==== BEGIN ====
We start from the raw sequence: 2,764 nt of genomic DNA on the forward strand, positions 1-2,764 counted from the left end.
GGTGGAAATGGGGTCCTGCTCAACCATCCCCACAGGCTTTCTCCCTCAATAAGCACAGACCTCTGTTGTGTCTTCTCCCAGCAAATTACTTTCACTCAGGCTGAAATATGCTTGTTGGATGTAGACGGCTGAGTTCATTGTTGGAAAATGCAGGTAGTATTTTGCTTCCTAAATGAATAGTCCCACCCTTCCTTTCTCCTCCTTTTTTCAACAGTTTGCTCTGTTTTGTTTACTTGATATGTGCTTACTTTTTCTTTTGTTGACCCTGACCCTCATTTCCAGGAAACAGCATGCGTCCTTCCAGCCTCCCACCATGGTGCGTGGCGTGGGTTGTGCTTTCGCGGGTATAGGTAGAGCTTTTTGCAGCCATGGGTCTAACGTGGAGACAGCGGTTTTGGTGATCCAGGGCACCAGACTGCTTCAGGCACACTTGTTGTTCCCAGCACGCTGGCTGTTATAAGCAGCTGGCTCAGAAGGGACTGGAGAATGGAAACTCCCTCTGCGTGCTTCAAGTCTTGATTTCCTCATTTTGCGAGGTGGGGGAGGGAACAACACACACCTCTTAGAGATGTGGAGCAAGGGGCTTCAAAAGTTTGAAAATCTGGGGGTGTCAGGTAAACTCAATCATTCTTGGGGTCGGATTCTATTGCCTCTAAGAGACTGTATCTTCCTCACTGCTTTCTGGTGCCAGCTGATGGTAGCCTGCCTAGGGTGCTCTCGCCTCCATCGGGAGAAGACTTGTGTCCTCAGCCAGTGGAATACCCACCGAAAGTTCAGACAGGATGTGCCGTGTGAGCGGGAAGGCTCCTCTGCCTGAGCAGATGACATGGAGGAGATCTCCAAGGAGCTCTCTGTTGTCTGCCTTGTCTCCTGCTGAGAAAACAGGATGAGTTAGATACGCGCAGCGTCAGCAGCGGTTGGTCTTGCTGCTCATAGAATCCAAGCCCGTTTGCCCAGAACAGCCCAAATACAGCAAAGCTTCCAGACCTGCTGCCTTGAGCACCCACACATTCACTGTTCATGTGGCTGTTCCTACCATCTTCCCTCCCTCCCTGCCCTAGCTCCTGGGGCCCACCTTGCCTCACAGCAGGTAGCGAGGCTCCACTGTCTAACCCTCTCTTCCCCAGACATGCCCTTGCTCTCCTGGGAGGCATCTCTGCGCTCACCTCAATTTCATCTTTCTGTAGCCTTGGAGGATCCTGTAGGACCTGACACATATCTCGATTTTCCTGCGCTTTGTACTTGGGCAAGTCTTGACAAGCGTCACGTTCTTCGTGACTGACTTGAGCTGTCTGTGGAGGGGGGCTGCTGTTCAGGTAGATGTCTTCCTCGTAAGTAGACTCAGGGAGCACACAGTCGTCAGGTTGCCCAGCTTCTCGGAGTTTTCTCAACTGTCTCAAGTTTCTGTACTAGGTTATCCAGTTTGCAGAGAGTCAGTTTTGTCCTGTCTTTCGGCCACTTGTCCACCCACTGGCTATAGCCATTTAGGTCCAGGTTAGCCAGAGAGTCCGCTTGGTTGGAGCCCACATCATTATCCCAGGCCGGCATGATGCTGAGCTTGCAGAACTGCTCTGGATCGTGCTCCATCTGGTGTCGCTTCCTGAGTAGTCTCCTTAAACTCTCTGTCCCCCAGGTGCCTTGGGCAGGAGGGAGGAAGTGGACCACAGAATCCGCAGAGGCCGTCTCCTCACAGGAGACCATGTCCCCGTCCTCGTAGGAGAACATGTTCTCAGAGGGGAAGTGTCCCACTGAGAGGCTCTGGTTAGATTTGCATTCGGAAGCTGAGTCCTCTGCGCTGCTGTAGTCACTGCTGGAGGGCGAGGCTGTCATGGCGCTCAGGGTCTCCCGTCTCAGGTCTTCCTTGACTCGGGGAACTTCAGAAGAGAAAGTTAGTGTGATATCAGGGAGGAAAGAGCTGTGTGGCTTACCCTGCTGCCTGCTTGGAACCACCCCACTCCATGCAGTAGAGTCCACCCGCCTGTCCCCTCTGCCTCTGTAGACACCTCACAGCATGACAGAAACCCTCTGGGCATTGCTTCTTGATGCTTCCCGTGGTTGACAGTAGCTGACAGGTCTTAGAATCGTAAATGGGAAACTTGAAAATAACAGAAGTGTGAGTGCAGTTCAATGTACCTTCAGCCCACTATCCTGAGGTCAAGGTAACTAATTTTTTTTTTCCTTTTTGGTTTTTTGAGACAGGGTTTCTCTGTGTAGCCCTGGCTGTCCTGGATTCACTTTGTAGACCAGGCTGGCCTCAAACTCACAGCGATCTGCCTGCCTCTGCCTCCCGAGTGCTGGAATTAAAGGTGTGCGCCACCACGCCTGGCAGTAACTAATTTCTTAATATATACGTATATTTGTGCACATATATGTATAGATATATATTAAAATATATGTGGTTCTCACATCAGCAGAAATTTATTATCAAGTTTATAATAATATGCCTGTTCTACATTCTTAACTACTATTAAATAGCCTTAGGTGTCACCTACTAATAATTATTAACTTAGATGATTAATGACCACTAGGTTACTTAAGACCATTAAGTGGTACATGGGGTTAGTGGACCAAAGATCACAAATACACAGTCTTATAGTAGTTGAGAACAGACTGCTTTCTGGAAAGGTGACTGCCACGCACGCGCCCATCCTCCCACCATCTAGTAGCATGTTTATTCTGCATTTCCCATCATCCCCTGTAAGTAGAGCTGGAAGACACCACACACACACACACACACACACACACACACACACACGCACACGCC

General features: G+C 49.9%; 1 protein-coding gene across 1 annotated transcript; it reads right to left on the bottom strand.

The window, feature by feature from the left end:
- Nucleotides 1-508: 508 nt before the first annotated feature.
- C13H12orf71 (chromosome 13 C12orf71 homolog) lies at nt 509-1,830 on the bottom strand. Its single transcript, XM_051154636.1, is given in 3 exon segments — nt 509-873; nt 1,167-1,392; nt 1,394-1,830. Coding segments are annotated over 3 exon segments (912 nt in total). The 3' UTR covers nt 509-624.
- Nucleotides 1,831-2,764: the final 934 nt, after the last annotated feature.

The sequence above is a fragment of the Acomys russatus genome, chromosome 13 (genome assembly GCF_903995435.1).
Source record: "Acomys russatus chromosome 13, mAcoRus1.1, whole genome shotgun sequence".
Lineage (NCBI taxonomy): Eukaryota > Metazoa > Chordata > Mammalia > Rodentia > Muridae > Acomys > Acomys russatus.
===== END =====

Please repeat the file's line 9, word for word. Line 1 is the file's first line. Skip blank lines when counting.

Source record: "Acomys russatus chromosome 13, mAcoRus1.1, whole genome shotgun sequence".